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By James Lewis, Ph.D.

In May of 1832 Sac and Fox Indians under the leadership of Black Hawk left the Iowa territory and returned to their homes across the Mississippi River in northern Illinois. These Native Americans had lost their Illinois lands in a disputed treaty signed in St. Louis in 1804. Their return to northern Illinois sparked widespread panic among white settlers, and Illinois Governor Reynolds quickly called up the militia, which included a young Abraham Lincoln.

Both the militia and regular army troops proved unable to locate the elusive Indians at first, but by July they had begun to pursue Black Hawk's band across northern Illinois and southwestern Wisconsin, engaging them in a major conflict at Wisconsin Heights before finally routing the Indians at Bad Axe on the Mississippi River.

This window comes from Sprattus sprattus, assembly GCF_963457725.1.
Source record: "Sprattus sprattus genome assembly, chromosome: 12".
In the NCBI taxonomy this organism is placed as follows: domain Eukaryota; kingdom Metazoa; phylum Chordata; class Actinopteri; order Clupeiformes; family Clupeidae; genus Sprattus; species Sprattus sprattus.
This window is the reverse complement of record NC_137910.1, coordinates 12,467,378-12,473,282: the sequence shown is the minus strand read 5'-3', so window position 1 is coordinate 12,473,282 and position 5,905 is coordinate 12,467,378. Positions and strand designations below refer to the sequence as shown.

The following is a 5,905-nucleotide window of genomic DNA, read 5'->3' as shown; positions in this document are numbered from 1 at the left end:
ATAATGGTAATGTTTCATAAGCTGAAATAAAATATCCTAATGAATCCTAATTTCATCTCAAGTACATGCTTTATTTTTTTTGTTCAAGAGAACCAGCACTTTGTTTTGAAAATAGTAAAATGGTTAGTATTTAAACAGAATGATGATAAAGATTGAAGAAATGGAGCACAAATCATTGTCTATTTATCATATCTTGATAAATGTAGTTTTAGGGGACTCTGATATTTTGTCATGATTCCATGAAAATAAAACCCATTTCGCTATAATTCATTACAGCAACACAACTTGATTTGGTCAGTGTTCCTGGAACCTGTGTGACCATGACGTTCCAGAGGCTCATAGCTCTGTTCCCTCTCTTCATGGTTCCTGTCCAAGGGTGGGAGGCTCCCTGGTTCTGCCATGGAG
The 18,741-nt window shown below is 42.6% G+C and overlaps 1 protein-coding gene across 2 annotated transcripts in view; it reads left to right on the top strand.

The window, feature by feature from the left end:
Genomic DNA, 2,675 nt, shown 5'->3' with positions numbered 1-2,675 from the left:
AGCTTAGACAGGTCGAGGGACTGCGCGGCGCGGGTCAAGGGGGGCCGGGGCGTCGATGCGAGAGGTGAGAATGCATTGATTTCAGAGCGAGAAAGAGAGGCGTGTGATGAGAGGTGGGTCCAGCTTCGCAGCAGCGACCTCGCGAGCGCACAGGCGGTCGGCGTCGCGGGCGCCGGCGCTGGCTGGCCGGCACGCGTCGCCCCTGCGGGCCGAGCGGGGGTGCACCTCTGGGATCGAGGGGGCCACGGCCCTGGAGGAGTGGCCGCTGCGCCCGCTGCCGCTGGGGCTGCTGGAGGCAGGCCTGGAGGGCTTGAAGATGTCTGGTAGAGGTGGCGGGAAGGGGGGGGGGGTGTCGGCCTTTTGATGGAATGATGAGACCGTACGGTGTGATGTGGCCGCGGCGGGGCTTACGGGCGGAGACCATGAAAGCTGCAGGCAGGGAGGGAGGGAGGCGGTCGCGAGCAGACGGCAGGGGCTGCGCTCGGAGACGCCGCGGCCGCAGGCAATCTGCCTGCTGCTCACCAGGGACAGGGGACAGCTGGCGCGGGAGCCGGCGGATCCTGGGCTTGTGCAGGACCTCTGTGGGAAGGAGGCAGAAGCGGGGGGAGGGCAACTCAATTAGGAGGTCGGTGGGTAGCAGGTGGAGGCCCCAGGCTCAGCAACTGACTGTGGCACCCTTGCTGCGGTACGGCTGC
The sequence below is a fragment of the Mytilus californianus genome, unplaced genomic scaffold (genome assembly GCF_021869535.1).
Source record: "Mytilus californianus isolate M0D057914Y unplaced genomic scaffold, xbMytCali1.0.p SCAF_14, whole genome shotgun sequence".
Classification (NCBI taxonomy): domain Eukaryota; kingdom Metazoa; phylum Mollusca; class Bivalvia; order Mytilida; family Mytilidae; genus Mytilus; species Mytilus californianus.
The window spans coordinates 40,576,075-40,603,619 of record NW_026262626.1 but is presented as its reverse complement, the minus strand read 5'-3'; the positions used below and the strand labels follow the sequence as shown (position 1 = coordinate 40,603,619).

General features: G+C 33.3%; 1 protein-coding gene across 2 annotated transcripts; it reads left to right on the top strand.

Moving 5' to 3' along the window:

This project presents searchable primary source materials describing the Black Hawk War of 1832. It includes the Autobiography of Black Hawk, American soldiers' first-hand accounts and reminiscences, maps and other images, and treaties and other government documents. It is a part of the larger Abraham Lincoln Historical Digitization Project and its attempts to use the events of Lincoln's life as a lens through which to interpret and understand broader themes of antebellum American history.

Black Hawk
Permission: Chicago Historical Society.

The Illinois Humanities Council has supported this project with a generous grant.
© 2000 Abraham Lincoln Historical Digitization Project